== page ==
Simple, Spiritual, Outdated Living in a Vintage New England Home on the Southern Coast of Maine

Gluten-Free



Did you know that prior to the 1930s people routinely died from Celiac disease? Going gluten-free can save lives and is a beautiful thing if your health is negatively impacted by eating it.

During the 1930s Dr. Sidney Haas noticed that babies and children with Celiac who didn't eat carbohydrates or fats and ate a medically formulated banana diet improved, and lived! The cure was erroneously attributed to the banana and not the absence of gluten.  It wasn't until World War II that due to food shortages, a pediatrician in the Netherlands, K.W. Dicke, observed that children with Celiac who didn't consume grains showed vast improvement. That was the beginning of understanding that for some, gluten should be eliminated from the diet.

I eat gluten-free and have been doing since the early 2000s and had been wheat free since the 1990s. I suffered from chronic stomach pain in grade and high school and was diagnosed with Irritable Bowel Syndrome in my 20s. It wasn't until I did some research and eliminated gluten-containing products from my diet, namely wheat, barley and rye that my symptoms stopped. My doctor's advice to me was that if I felt better when I wasn't consuming gluten-containing products there was no reason to change what I was doing. She offered a Celiac test but explained that I'd have to eat gluten containing products for up to a month followed by a biopsy of my small intestine. I declined and decided to stick with what was working.

"Gluten-free" has become a very charged but also profitable issue with some jumping either on the bully bandwagon or the "let's capitalize on this!" frenzy. The internet is filthy with articles, memes and books equating going gluten-free with idiocy or being mindlessly faddish at best. (This video is actually hilarious.) Of course that may be true for some! But not for all. In my case, because I write about eating retro and share vintage recipes with substitutes for gluten I have, on occasion, received the side-eye from some people because "they ate gluten" back then.

What they really mean is that Celiac and gluten-sensitivity weren't talked about in the 1950s like they are today.

As I wrote in my book American Women Didn't Get Fat in the 1950s:

Additionally, while gluten-free chic wasn’t a 50s phenomenon, Celiac disease and other food allergies were most certainly around in the 50s so that gluten-free or any other allergen-free eating can absolutely be “retro.” It would be dangerous to ignore your own individual health issues to emulate something for the sake of historical reenactment.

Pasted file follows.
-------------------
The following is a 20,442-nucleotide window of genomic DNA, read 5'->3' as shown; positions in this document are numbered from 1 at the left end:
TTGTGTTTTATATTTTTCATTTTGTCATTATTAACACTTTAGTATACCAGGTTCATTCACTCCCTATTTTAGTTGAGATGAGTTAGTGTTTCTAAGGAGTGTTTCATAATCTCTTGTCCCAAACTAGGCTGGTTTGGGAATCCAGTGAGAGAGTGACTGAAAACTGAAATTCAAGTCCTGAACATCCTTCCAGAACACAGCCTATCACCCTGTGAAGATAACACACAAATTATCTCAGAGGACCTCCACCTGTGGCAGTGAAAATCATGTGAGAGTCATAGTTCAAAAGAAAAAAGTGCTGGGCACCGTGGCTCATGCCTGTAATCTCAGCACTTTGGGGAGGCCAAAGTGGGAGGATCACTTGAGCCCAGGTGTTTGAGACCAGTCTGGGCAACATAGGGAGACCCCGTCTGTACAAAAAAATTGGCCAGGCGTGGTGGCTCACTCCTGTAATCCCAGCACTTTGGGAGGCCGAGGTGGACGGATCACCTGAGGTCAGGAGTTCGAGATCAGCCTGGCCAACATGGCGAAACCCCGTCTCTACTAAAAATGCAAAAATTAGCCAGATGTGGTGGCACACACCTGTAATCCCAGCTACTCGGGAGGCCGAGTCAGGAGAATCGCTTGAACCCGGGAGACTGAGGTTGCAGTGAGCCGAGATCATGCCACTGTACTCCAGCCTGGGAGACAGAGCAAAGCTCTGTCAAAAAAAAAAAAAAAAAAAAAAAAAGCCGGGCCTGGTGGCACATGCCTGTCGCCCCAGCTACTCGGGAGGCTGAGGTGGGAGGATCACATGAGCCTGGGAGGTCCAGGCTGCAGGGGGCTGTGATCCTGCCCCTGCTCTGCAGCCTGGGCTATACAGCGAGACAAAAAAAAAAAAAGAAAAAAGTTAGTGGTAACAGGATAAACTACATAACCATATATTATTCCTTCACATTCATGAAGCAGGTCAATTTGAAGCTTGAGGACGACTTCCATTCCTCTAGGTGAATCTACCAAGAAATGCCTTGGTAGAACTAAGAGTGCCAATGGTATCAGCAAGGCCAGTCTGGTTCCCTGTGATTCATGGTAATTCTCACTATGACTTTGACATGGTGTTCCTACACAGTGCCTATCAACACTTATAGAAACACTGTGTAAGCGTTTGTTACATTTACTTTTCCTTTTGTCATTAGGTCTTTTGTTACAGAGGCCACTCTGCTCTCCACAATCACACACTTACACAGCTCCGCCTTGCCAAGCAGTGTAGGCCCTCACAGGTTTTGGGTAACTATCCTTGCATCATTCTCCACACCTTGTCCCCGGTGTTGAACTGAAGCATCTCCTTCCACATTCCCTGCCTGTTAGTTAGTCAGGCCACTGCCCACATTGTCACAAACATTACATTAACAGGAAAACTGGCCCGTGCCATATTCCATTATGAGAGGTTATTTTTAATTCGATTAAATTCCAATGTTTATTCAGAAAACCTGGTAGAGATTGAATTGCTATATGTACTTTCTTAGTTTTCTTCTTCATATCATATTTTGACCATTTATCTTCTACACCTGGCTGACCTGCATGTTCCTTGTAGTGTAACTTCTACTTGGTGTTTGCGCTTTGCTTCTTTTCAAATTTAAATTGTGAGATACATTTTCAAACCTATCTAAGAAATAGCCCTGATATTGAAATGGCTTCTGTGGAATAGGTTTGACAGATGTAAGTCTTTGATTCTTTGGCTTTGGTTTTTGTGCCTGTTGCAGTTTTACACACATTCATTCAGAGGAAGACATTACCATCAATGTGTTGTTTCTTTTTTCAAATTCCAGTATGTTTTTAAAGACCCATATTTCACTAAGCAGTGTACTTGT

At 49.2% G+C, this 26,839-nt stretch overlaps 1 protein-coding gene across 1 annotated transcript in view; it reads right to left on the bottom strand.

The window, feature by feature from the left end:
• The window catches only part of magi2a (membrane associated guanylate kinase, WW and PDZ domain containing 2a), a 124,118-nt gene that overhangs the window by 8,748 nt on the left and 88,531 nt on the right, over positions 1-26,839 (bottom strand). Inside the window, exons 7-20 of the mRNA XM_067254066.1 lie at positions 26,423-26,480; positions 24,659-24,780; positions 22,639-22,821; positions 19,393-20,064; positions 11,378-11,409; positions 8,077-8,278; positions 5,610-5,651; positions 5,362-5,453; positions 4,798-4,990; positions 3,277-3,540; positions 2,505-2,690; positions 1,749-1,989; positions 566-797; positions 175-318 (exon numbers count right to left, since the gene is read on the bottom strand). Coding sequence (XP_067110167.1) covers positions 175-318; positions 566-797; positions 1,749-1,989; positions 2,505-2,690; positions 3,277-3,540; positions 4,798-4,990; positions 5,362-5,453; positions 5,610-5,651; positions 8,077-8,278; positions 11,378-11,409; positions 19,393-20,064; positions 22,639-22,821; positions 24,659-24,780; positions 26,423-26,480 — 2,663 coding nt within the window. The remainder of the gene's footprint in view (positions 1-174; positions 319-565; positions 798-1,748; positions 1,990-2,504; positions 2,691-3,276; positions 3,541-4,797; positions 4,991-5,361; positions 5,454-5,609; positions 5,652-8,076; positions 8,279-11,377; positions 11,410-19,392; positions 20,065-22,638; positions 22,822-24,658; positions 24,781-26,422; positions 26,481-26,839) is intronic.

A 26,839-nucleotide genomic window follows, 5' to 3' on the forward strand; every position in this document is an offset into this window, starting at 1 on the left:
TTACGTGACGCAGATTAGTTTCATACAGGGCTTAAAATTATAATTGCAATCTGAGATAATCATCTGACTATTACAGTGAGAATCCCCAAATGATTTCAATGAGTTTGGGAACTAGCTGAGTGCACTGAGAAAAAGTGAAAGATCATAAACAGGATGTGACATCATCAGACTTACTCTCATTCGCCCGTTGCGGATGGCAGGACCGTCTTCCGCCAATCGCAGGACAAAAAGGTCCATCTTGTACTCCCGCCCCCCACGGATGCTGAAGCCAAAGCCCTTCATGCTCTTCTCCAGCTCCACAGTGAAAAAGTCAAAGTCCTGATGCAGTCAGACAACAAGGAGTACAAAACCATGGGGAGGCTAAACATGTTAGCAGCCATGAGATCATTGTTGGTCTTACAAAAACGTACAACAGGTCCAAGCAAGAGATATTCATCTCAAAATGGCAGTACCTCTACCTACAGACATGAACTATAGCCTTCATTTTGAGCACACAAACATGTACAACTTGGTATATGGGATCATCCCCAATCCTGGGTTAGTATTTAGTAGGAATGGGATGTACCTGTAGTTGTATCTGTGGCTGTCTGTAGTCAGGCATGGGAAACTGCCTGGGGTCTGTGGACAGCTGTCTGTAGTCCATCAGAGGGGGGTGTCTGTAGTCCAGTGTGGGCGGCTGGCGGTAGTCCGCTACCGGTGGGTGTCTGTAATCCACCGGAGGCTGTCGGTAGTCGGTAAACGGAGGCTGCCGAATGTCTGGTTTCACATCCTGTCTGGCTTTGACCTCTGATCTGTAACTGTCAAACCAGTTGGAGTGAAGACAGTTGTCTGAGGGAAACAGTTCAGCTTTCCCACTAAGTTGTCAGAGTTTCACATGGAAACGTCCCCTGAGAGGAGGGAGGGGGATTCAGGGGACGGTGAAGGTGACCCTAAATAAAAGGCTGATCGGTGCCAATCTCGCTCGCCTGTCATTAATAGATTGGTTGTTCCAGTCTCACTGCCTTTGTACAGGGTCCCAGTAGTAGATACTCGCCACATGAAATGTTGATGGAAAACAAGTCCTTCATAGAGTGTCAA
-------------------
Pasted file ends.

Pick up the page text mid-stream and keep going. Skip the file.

On the other side is the ever-expanding offering of highly processed gluten-free products that, nutritionally speaking, are devoid of fiber and loaded with sugar, creepy ingredients and refined carbs. But ultimately who cares what other people think! You need to eat what's best for you and you don't need to run it by the Internet for approval.

I want to address a couple of misguided beliefs about going gluten-free:

Going gluten-free means you will lose weight and what you do eat is healthy: 
 
False. Have you seen some of the processed gluten-free products out there? As I mentioned above, the gluten is gone but refined sugars and unhealthy substitutes have taken its place. Also, some very calorie-dense foods are naturally gluten-free. But the real proof is that I was overweight while eating gluten-free!

It's expensive to eat gluten-free:  

False. If you rely on processed ready-made foods then yes, it can be. Many foods such as inexpensive, basic staples like potatoes are naturally gluten-free.

Here's what going gluten-free while eating retro (and staying slim!) means to me:

I bake more

When I do have bread I either bake my own using a blend of natural flours or purchase a loaf from the local health food grocer that is minimally processed and not loaded with refined sweeteners and fillers. I also bake my own desserts, cookies and sweet breads incorporating whole grain flours.

I eat a wider variety of food

I discovered and now enjoy flours I wouldn't have originally used as staples.

I enjoy gluten-free flours that were also readily available in the 1950s and earlier